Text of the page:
Background on DPAA

The DPAA technology integrated in the P1023, P1017, and P2040 provides queue management for scheduling, packet sequencing, and congestion management, says the company. In addition, the technology is said to provide buffer allocation and de-allocation, as well as SEC 4.0 encryption and PME 2.0 RegEx pattern matching. The DPAA engine can achieve near-linear scaling as additional cores are applied to a task, claims Freescale.

The DPAA technology incorporates the following major components:

  • Frame Manager — implements policing, classification, and scheduling over Ethernet ports
  • Queue Manager — performs queuing, congestion control, workload distribution, and packet ordering
  • Buffer Manager — assigns packets to buffers to minimize memory consumption
  • Security Block — implements crypto algorithms, and integrates a Pattern Matching Engine that searches for text strings in packets for unified threat management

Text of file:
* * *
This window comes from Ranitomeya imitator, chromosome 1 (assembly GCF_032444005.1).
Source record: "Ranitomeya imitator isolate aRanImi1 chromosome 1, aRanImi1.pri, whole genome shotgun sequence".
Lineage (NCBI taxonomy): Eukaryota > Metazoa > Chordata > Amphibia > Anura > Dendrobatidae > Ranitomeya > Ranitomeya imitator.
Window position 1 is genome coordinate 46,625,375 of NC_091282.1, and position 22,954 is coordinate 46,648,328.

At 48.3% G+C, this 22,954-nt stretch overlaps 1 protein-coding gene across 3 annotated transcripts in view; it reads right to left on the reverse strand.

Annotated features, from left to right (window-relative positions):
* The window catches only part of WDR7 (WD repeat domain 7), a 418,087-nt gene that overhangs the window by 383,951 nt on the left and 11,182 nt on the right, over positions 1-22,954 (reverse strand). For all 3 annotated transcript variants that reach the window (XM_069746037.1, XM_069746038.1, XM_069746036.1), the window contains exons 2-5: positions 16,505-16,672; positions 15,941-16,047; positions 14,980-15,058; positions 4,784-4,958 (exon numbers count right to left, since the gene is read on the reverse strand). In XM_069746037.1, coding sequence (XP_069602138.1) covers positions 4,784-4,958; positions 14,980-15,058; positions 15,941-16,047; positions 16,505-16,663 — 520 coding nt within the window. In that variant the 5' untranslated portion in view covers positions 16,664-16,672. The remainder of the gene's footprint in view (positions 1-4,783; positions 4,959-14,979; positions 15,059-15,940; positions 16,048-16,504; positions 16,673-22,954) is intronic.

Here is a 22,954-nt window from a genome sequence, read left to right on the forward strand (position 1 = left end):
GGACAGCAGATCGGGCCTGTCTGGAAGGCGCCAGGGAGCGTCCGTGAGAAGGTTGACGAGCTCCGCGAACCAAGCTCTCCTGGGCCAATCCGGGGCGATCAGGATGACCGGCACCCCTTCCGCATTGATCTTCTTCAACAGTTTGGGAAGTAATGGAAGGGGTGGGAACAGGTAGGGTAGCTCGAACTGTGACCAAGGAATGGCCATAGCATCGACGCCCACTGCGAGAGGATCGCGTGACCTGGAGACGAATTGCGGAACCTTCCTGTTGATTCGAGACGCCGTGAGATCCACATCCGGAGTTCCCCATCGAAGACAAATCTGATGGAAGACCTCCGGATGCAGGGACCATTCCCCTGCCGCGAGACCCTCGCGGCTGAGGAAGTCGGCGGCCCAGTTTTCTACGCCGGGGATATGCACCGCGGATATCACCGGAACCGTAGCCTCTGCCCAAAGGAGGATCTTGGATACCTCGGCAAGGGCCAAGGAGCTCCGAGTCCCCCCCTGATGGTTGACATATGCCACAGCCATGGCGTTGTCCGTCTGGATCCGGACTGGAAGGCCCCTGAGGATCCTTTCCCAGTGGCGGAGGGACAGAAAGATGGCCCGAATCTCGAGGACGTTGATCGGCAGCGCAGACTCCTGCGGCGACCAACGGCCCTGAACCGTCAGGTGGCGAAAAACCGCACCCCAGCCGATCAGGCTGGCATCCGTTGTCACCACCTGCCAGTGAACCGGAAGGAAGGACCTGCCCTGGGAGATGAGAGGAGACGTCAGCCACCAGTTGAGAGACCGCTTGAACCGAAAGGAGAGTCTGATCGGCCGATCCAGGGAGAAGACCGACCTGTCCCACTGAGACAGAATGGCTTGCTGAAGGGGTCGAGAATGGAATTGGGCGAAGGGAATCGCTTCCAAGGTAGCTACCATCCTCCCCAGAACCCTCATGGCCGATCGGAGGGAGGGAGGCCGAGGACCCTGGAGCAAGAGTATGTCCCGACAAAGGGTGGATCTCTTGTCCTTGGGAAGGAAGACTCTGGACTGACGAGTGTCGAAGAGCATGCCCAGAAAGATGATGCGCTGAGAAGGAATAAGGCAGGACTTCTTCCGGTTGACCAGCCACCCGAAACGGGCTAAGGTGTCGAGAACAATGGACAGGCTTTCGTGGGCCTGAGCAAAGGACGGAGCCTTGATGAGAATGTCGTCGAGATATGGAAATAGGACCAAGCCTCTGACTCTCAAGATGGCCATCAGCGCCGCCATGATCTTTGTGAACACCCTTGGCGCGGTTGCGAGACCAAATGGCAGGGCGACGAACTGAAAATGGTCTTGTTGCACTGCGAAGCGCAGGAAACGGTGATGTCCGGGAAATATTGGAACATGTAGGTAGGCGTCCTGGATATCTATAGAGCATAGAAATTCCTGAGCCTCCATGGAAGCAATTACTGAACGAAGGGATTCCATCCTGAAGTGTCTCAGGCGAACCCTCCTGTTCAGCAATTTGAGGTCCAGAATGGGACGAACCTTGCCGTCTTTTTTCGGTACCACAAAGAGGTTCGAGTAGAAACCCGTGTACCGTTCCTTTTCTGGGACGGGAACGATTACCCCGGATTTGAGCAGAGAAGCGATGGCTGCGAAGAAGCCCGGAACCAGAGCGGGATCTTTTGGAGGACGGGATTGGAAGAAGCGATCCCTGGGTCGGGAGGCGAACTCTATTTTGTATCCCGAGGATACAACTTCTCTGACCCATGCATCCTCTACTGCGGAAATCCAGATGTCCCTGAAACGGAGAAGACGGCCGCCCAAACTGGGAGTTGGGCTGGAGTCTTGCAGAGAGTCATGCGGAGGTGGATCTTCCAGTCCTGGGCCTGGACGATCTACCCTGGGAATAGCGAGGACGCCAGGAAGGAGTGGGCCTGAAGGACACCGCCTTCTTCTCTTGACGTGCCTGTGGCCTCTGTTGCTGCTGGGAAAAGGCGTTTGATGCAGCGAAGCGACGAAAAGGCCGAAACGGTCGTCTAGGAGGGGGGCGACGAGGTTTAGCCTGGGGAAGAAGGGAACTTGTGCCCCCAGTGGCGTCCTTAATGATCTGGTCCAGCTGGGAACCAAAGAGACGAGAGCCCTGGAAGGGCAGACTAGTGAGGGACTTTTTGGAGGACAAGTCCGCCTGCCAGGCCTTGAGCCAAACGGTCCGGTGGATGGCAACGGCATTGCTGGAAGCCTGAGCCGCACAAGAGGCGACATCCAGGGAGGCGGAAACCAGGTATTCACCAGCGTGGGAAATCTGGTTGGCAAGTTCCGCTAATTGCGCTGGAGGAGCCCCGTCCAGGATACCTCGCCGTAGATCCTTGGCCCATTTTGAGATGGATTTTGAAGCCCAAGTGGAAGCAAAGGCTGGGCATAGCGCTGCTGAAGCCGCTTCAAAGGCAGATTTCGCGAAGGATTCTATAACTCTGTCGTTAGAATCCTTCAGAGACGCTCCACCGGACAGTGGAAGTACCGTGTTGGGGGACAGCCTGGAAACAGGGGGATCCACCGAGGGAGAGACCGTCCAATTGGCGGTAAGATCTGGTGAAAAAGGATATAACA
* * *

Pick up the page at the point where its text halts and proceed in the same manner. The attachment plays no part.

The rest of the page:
A single application programming interface (API) is available for accessing the DPAA engine across different QorIQ platforms, says Freescale. Common GUI-based configuration tools are also supplied, as are example framework applications that set up the DPAA infrastructure, says Freescale.

Linux development tools

As with other QorIQ processors, the P1023, P1017, and P2040 support Linux. Complete hardware and software development kits are planned for the portfolio, including a Linux BSP (board support package), a software development kit, and CodeWarrior enablement technologies. Freescale plans to announce a series of reference designs based on the new products in Q1 and Q2 of 2011.

Stated Preet Virk, director of strategic marketing for Freescale's Networking Processor Division, "Extending DPAA across all QorIQ product levels gives our customers the flexibility, scalability and performance required to manage rising IP traffic rates while keeping price points extremely competitive."


The P1023 and P1017 are planned for sampling in Q1 2011, and the P2040 alpha samples are also planned for Q1 2011, says Freescale. More information on the P1023/1017 and P2040 processors may be found at Freescale's QorIQ site, here.